Recently, at Necessary Fiction, in a review of Lily Hoang’s unique story collection Unfinished, one of our regular reviewers, Jess Stoner, wrote about the importance of the paratexts that surround a piece of literature and how this information influences our reception of the text. Just a quick comparison of Mon roi, mon amour with The Princess, the King and the Anarchist brings an easy list of possibly significant differences: title, cover art, font choice, introduction, back cover text. All of this peripheral data sets the reader up for a certain aesthetic experience of the book. I could argue that the English version book with its black and white fairytale wedding photo gave me a sense of romance (like an independent arthouse film) that the French version with its stark white background and tiny wedding carriage (almost cartoonish) did not.
But this is just guessing, with a tiny measure of self-justification. Unfortunately, I cannot go backward and experience Mon roi, mon amour with fresh eyes so I’ll never really be able to resolve this question. But it will continue to fascinate me.
*I had requested the translation from the American publisher for a reviewer who was interested in reviewing it for Necessary Fiction, but once I had it in my possession I just couldn’t resist reading it quickly before passing it along. I fully intended to read the original before meeting with my book group but, as it happens, sadly never found the time.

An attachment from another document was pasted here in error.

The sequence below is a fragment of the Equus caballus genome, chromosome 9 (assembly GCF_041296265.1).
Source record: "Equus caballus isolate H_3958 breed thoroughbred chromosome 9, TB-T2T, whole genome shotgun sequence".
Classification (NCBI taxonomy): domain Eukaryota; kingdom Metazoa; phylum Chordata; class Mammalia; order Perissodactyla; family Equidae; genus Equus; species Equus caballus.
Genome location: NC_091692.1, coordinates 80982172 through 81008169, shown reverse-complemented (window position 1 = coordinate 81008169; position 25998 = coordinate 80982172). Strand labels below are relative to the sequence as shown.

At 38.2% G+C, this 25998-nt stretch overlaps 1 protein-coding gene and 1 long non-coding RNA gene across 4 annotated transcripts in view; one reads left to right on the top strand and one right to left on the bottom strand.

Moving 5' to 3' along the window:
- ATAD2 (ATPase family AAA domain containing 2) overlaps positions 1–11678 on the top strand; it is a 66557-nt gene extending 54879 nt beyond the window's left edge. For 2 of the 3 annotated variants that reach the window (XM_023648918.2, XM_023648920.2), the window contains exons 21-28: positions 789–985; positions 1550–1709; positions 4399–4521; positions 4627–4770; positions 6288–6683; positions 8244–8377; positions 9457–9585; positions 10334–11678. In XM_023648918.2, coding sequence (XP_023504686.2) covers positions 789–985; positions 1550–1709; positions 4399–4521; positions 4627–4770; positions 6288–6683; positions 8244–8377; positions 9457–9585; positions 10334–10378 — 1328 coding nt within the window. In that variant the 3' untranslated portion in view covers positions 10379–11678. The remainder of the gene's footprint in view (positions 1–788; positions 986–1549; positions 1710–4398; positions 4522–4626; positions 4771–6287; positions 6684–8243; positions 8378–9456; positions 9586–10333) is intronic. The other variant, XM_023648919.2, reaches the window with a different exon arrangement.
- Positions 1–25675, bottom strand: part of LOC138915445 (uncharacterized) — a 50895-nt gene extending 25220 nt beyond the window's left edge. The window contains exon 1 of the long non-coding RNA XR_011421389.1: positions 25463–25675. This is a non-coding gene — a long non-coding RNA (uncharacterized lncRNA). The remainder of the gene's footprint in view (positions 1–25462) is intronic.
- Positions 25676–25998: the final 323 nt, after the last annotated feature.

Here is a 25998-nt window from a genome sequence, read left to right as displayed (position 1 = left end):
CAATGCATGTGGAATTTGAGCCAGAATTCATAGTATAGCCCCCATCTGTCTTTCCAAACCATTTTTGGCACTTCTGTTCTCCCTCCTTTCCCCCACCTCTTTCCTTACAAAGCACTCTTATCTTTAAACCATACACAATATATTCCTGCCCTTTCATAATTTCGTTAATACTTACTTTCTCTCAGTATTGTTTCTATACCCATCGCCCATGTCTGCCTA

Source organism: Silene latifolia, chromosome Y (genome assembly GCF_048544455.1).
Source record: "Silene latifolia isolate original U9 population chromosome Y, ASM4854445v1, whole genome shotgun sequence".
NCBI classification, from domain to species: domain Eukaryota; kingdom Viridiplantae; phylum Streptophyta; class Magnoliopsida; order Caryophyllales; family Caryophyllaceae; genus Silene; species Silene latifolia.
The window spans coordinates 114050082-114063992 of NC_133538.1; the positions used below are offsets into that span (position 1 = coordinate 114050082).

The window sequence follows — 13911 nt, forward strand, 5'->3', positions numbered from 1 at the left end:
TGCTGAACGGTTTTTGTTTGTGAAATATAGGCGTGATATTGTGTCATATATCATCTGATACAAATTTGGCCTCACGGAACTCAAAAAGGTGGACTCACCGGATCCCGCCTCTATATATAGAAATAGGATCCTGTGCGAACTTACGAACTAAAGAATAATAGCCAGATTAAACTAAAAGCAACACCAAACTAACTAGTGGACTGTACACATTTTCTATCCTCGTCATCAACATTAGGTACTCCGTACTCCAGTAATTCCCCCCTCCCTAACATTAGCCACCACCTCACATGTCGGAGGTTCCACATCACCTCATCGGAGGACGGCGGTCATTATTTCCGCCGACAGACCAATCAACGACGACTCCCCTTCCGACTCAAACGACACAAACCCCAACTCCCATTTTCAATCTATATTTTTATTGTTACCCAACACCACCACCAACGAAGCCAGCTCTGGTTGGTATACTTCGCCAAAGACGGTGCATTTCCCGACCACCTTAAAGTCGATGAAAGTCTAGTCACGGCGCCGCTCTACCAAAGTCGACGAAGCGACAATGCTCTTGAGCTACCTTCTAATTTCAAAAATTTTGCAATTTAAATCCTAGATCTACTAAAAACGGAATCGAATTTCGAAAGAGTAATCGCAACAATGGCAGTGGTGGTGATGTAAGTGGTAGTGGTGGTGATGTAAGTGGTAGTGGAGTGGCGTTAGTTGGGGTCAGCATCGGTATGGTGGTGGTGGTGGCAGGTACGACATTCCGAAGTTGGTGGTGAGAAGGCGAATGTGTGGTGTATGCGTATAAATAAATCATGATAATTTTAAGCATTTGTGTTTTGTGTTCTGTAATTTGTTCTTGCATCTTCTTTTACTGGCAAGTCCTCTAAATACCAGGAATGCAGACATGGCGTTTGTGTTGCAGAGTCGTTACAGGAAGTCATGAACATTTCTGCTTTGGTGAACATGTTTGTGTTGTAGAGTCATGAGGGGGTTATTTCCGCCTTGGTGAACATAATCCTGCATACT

Also while I was away, The Quarterly Conversation published my review of Swiss writer Robert Pagani’s The Princess, the King and the Anarchist:
Which is better? An imagined literature which takes a true historical event as its beating heart? Or a richly-detailed but otherwise straightforward account of that same occasion?
Robert Pagani’s The Princess, the King and the Anarchist raises this question in the subtlest and sneakiest of ways, offering itself up as a piece of evidence for the truth of the former. Its claim is based on the idea that every history has an unrecorded element, the part of the moment that can never be precisely known. That element remains hidden in the minds of the witnesses and participants. Historical fiction, by daring to go inside the minds of its characters, can work to uncover this truth, to present certain possibilities, to offer a possible consciousness to what are otherwise facts and chronologies.
This beautiful gem of a book, translated and published by the late Helen Marx in 2009, did not get much attention when it came out and will probably fade away in relative obscurity. That would be very sad. So here is my attempt to give it a little more of the press it deserves.
Click here to read the full review.